Autism is a lifelong developmental disability that can affect anyone. Neither an illness or disease, it is now more commonly referred to as autism spectrum disorder. A complex disorder, symptoms can be challenging for both the person with autism and their loved ones but, with the correct specialist interventions, speech and communication can be improved. There is no ‘cure’ for autism; the emphasis is on ensuring a fulfilling and happy life for the person with the disability.
Experts believe that people are born with genetic dispositions to autism, with signs presenting themselves often before the age of three. Although any gender or race can be affected, there is a higher number of recorded cases in men.
Early symptoms of autism in children can include:
Signs in adults can include (this list is not exhaustive):
There is no definitive cause of autism; it is believed to be down to genetics and cases of autism spectrum disorder have been known to run in families, meaning a child may be more at risk if one or more of their siblings has been diagnosed.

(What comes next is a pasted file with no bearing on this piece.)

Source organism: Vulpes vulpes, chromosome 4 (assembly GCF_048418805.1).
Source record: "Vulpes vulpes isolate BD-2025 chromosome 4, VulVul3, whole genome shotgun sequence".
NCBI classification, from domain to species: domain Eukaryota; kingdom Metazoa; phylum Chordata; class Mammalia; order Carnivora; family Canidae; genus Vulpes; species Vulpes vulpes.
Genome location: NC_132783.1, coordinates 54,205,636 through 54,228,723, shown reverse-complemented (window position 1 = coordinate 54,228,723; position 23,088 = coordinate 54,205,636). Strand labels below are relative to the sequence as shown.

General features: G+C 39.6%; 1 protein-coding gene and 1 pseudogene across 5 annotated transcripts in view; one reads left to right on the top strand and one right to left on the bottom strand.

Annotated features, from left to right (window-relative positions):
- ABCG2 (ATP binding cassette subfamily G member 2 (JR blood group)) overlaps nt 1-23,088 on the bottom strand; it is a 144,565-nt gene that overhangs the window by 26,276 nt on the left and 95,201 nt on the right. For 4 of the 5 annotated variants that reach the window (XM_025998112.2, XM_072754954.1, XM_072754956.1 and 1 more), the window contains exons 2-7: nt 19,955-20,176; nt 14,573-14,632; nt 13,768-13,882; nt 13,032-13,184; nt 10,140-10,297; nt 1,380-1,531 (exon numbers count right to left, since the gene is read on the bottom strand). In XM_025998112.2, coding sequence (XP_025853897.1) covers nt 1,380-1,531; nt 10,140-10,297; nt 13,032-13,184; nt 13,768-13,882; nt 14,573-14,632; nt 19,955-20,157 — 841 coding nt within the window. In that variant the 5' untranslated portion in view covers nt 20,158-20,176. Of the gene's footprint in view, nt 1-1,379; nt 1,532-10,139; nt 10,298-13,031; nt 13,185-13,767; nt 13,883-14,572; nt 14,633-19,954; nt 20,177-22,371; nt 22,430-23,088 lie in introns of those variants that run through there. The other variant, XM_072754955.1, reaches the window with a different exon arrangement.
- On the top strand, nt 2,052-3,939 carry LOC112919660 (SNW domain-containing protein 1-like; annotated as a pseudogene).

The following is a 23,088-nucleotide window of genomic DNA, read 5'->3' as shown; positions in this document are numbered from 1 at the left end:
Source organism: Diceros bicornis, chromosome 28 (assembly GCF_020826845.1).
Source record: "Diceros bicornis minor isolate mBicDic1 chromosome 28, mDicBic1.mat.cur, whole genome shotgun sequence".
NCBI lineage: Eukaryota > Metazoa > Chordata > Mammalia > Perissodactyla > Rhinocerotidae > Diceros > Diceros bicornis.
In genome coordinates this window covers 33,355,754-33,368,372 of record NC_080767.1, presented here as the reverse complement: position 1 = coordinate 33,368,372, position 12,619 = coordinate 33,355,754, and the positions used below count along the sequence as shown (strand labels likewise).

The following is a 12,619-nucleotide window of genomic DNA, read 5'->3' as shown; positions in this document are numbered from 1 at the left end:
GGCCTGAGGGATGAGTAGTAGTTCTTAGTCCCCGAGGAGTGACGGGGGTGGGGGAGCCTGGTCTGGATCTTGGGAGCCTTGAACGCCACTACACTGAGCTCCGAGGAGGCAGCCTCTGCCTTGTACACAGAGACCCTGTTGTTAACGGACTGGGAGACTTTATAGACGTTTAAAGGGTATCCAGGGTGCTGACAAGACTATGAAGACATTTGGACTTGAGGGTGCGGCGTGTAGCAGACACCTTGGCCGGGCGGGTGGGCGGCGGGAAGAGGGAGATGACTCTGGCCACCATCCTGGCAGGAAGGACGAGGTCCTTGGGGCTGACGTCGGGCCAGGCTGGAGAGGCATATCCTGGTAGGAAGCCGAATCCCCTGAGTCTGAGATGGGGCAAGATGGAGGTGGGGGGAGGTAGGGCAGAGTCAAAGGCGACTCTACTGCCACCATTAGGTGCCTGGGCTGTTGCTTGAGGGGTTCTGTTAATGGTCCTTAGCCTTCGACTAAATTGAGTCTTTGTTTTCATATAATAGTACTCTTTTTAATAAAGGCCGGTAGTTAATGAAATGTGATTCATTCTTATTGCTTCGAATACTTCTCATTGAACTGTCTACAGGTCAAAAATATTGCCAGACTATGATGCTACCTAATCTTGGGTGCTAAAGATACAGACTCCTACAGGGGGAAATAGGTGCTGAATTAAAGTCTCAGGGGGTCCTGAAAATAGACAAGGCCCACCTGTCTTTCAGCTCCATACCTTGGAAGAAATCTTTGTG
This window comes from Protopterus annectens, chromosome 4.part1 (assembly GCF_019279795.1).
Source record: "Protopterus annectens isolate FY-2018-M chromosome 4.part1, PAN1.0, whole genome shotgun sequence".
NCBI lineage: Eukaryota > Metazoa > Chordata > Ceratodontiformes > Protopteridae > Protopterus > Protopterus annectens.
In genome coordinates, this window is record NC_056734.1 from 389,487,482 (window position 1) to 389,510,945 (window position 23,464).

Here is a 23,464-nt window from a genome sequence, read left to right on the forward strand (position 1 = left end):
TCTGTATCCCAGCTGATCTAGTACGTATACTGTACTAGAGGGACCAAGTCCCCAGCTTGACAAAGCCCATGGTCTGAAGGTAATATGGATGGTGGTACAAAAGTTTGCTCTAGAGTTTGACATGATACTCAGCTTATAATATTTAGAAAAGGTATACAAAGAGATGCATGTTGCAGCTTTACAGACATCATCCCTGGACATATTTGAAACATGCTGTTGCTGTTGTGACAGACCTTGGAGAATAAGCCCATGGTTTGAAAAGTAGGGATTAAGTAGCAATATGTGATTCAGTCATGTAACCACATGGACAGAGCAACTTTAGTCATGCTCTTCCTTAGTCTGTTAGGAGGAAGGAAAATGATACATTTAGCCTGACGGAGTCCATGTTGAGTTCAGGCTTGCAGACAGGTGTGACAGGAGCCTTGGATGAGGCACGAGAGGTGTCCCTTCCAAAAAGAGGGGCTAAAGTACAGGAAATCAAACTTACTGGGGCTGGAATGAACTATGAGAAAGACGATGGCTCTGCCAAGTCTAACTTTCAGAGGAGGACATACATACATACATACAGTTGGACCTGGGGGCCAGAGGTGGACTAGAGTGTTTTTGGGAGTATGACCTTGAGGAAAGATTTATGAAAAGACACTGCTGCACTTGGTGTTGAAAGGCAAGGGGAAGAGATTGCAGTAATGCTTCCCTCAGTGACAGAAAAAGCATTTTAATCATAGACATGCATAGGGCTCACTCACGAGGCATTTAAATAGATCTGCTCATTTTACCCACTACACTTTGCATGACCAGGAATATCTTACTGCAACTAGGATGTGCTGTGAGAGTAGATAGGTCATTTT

It has been suggested by researchers that somebody born with a genetic vulnerability to autism may only develop the disability if exposed to certain environmental triggers such as; premature birth, being exposed to certain medications or alcohol in the womb - however, this is not a definite cause.
In the past, people used to refer to different ‘types’ of autism, such as ‘Aspergers’ however; now these old terms are now under one terminology - autism spectrum disorders. These can range from mild, medium and severe on the spectrum and expert diagnosis will determine the type of treatment needed.